30 August 2006
Spokesman's Noon Briefing

Department of Public Information • News and Media Division • New York

DAILY PRESS BRIEFING BY THE OFFICE OF THE SPOKESMAN FOR THE SECRETARY-GENERAL


The following is a near-verbatim transcript of today’s noon briefing by Stéphane Dujarric, Spokesman for the Secretary-General.


Good afternoon.


**Guest at Noon


Joining us here shortly will be Jan Egeland, who you all know is the Under-Secretary-General for Humanitarian Affairs, and he will be here to brief us on the humanitarian situation in south Lebanon and will also preview his upcoming trip to Africa.


**Secretary-General Today


The Secretary-General started his day with a working breakfast with Prime Minister Ehud Olmert in Jerusalem, during which discussions focused on the full implementation of Security Council resolution 1701.  The transcript of the Secretary-General’s press remarks at an encounter afterwards has been made available upstairs.


While in Jerusalem, he also met with Vice Prime Minister Shimon Peres before holding a meeting with the Israeli Foreign Minister Tzipi Livni.  And press encounters after his meeting with the Foreign Minister are being worked on and should be available to you shortly.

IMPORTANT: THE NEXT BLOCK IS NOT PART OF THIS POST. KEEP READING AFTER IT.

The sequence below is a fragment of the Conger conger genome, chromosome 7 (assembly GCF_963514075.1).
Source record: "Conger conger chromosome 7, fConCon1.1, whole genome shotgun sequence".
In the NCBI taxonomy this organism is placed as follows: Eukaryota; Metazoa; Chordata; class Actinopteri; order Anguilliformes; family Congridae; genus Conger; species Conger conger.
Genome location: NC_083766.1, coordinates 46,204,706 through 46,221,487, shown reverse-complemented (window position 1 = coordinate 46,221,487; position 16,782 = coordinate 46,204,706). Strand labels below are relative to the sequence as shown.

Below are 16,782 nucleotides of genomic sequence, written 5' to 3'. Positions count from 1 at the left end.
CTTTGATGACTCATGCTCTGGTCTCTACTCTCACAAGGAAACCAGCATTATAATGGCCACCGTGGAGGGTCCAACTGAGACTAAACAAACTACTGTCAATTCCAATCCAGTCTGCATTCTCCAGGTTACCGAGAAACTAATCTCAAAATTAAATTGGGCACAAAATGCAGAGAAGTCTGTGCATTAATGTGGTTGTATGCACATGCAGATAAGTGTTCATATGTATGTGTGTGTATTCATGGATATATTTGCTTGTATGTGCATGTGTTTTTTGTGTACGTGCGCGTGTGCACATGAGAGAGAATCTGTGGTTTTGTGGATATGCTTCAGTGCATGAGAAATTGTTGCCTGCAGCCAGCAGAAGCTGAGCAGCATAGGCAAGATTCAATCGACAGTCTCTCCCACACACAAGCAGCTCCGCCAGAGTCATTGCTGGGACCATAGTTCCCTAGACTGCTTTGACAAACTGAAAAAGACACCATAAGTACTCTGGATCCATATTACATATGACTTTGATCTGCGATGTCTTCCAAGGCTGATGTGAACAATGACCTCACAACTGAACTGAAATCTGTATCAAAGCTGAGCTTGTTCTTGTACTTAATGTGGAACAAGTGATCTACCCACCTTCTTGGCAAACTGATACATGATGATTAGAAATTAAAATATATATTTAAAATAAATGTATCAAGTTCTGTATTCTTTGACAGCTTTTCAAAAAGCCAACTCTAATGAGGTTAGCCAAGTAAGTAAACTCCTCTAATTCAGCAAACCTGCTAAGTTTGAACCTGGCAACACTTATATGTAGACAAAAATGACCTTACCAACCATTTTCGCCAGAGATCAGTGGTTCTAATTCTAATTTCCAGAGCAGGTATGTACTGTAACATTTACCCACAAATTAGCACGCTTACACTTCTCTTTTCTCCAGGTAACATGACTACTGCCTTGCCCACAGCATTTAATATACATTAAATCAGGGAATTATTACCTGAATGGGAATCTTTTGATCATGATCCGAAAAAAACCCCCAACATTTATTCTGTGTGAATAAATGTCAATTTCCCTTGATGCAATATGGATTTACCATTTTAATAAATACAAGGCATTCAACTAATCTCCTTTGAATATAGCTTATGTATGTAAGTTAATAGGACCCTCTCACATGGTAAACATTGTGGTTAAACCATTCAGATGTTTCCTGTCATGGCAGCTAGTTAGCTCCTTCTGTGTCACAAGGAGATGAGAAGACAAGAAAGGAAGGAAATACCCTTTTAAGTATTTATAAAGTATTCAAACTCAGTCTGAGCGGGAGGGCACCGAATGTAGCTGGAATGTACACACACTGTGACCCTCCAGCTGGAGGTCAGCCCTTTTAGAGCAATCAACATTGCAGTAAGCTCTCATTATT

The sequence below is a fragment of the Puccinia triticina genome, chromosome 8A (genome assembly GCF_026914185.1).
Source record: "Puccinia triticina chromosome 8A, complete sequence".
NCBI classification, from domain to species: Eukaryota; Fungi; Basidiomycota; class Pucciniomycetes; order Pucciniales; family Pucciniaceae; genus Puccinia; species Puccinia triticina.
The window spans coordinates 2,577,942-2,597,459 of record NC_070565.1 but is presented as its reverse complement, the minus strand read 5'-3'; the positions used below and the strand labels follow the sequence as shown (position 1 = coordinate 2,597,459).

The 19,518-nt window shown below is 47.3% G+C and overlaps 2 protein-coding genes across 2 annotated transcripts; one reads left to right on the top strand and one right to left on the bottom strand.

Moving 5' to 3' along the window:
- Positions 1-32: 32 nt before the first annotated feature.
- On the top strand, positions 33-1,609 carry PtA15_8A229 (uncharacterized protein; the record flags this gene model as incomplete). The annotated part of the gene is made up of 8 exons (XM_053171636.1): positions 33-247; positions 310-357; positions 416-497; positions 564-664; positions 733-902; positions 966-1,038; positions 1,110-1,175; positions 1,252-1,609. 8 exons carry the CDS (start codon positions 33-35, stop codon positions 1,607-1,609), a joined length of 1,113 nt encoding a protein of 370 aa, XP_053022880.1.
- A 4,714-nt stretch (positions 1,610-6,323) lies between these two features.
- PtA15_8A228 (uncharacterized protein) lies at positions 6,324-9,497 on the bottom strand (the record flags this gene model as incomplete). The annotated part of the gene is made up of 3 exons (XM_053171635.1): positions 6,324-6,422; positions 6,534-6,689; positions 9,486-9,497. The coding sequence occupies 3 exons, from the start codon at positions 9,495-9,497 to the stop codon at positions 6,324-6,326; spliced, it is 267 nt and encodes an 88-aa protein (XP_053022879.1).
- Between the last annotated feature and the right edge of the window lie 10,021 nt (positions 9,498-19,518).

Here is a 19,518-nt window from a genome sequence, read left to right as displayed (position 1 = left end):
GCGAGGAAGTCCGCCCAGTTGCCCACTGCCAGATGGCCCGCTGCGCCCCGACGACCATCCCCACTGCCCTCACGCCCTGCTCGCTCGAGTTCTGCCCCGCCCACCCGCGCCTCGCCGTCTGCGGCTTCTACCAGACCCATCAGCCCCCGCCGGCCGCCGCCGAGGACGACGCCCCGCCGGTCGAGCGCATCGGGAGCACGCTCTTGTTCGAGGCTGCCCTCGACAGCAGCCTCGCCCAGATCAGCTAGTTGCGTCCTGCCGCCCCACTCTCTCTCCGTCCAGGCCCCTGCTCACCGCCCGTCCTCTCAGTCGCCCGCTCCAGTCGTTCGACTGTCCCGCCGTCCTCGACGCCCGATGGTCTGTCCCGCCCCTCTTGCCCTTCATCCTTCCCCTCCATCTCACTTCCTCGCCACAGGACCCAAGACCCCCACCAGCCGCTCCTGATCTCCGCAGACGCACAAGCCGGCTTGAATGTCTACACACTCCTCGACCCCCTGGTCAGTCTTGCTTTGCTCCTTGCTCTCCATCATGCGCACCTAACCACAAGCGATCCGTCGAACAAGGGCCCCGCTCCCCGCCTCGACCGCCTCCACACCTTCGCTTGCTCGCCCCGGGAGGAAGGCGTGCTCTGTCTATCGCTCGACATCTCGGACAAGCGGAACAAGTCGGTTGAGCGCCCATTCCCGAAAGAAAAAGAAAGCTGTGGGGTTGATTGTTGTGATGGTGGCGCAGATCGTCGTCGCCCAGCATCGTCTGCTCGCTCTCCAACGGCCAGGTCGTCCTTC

His discussions with the Foreign Minister focused on the Israeli-Lebanese relations, as well as the situation in the Palestinian territories and Iran.  And a transcript of that encounter, as I said, will be made available to you shortly.


The Secretary-General then travelled on to Ramallah, where he had a meeting with Mahmoud Abbas, the President of the Palestinian Authority.  Those talks focused on the financial situation of the Palestinian Authority, as well as how to unblock the financial crisis to ease the social turmoil in the territories.  And a press encounter was also held afterwards and that transcript should be ready for you shortly.